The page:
Saturday, 19 July 2008

Sats Results

From the BBC Website

The company behind the late delivery of England's school test results faces penalties that could cost it "tens of millions", the exams watchdog has said.
Giving evidence to MPs, Ken Boston of the QCA, revealed that at one point there were 10,000 e-mail enquiries from markers unanswered by ETS Europe.
Some 70 staff from the National Assessment Agency (NAA) went in to help and a second call centre was set up.
ETS has apologised already and says the situation will not be repeated.
Dr Boston told the children, schools and families select committee that there had been weekly meetings involving the NAA and ETS since last September and daily meetings since the beginning of May.
But ETS repeatedly assured the regulator that it would deliver the results by the 8 July deadline, despite the widespread anecdotal evidence that all was not well.
It was not until 26 June that it had formally notified him that it would not do so, he said.
Onscreen marking
A concern now was next year's test series.
"And the clock is ticking - it's a two-and-a-half year development cycle," he said.
He suggested the answer was on-screen marking, now used for more than half of GCSE examinations and many of the A-levels - but not these "key stage" tests.
"We need to move as quickly as possible to on-screen marking for key stage tests: fast, reliable, secure."
This was the one aspect of what he famously described on his appointment as the "cottage industry" of England's exam system that had not changed in recent years.
But it would not be possible to implement this for 2009.
He stressed that ETS had been responsible for the logistics of the operation.
The people doing the marking were essentially the same as in previous years and there was no reason at the moment to believe the quality of the marking was in doubt "despite the stories and fears that are abroad".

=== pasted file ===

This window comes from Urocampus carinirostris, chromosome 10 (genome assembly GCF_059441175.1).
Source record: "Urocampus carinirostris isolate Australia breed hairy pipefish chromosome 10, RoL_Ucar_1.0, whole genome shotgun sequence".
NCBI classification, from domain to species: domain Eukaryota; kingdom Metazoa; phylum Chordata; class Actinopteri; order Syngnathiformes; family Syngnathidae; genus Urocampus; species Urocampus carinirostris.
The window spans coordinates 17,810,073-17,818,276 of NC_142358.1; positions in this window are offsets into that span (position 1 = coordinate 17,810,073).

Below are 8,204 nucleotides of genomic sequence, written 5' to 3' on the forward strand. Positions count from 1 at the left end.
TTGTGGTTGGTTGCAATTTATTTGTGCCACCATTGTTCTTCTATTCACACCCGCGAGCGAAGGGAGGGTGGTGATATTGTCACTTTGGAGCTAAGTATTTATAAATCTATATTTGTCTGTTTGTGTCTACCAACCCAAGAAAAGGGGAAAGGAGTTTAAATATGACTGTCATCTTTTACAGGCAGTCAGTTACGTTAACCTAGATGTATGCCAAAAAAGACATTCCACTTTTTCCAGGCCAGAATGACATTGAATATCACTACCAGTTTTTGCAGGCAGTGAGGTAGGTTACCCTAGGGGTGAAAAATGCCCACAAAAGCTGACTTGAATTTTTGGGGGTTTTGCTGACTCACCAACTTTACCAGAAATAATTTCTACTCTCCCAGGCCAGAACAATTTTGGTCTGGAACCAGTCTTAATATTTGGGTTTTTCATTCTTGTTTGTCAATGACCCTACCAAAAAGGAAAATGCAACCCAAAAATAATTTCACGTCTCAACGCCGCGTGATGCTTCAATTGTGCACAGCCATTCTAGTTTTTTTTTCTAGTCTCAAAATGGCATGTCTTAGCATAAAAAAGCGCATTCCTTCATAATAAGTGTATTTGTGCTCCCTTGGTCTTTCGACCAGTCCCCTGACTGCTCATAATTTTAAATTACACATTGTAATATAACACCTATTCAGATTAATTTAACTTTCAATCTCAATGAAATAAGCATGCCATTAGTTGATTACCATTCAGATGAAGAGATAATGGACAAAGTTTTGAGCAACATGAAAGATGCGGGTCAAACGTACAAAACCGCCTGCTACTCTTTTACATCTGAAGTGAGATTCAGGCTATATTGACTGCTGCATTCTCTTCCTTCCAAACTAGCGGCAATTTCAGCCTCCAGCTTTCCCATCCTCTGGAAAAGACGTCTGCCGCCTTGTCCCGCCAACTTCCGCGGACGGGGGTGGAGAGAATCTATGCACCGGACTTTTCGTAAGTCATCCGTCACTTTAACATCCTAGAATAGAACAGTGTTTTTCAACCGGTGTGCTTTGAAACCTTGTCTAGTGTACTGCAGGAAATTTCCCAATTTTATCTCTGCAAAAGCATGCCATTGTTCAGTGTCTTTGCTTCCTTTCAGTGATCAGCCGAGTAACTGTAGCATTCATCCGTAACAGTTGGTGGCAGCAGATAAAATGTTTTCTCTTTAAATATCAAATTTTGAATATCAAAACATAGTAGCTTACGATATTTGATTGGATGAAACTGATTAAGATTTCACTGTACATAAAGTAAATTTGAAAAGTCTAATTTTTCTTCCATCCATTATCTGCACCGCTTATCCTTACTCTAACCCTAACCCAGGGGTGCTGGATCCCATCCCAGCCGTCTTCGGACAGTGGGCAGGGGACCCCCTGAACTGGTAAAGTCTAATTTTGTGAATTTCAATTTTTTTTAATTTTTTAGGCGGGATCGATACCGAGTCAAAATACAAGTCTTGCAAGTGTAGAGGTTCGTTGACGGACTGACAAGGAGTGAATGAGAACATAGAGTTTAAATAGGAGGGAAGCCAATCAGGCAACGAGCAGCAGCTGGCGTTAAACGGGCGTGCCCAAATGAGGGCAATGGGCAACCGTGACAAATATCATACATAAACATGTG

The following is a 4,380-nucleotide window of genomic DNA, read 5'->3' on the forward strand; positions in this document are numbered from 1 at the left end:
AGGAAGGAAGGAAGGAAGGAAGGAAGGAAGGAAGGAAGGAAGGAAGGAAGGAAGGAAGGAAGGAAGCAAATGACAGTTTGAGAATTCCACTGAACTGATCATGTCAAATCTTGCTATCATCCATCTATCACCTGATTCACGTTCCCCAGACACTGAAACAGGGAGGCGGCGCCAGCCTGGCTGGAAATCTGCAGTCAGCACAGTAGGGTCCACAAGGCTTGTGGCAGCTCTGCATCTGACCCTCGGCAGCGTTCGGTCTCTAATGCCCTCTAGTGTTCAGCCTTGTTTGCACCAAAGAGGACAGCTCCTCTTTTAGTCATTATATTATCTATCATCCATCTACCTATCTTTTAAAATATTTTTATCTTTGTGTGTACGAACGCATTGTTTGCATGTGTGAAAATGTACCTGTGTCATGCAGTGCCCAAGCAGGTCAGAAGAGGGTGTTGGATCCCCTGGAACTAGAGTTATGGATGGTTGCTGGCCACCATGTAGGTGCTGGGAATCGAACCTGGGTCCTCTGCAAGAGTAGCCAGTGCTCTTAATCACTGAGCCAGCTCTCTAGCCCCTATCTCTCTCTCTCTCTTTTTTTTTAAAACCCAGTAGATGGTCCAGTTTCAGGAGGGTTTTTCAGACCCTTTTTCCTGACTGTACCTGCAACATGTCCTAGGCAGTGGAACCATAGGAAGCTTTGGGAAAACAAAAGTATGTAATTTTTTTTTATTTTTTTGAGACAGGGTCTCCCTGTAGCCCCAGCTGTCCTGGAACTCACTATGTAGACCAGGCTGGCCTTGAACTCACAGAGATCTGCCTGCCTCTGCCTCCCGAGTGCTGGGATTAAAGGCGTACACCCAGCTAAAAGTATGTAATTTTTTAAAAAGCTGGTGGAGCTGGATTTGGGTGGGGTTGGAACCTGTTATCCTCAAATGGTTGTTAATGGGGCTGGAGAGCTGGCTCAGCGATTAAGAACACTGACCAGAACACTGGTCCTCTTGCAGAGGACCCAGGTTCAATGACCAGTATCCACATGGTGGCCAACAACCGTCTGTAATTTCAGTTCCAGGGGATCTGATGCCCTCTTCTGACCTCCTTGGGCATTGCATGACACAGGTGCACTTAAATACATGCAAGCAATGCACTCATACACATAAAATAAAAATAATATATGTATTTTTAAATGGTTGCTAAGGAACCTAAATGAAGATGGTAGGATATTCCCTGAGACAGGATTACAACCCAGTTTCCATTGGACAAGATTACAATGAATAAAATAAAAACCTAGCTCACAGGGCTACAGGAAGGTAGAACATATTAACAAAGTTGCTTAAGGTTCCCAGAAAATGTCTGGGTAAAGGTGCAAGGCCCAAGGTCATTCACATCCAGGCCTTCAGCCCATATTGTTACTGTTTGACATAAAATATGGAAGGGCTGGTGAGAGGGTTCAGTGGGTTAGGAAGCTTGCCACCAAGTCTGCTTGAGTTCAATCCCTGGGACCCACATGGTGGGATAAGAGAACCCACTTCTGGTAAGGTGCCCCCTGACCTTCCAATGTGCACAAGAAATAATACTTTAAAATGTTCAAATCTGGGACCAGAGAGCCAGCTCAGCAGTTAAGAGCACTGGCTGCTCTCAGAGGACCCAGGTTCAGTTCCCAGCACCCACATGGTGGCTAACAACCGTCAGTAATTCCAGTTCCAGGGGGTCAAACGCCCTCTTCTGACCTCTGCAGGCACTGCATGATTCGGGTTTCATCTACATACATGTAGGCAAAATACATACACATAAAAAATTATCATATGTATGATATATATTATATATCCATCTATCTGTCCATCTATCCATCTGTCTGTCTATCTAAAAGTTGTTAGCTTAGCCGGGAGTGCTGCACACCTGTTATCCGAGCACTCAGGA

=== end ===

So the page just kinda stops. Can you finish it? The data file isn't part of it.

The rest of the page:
The watchdog was asked whether it was true that the reason many of the big exam boards had not bid for the test contract was that they regarded it as having been badly drawn up - and had written to tell him so.
He said he would have to look back over his correspondence from 2006.
But there had been five "very solid" bidders, shortlisted to three from which ETS had been selected after a highly thorough procurement process.
Dr Boston chose his words carefully but said there were "very significant penalty clauses" in the contract and the QCA would be seeking commercial and legal remedies from ETS.
He said there was "reputational damage" in relation to "a failure at this level" that would concern any large company.
"That probably is as significant as the financial penalties which could run into the tens of millions," he said.
Ultimately ETS could lose the three-year contract, he said, but the QCA's approach at present was to work with it to solve the problems.
The committee also asked Dr Boston to send it his own contract of employment.
He was asked by the committee chair, Barry Sheerman, whether he was saying the blame for what had happened lay with the private sector company's shortcomings.
Dr Boston said there were three parties involved:
The government, which in 2006 had determined what it wanted from the tests
The QCA may well have made mistakes too which might have caused problems
ETS may also have made some very significant mistakes
He said his staff had been "very hands on" in dealing with problems as they had unearthed them.
All these matters would be investigated by the inquiry into the failure, to be led by former Ofsted chief Lord Sutherland.
The marking of the Key Stage 2 tests (taken by 11-year-olds) was complete, he said, and almost all results would be published on Tuesday.
The Key Stage 3 results (14-year-olds) were substantially complete in maths and science but English took longer to mark and it could be into the school summer holidays before all are available.

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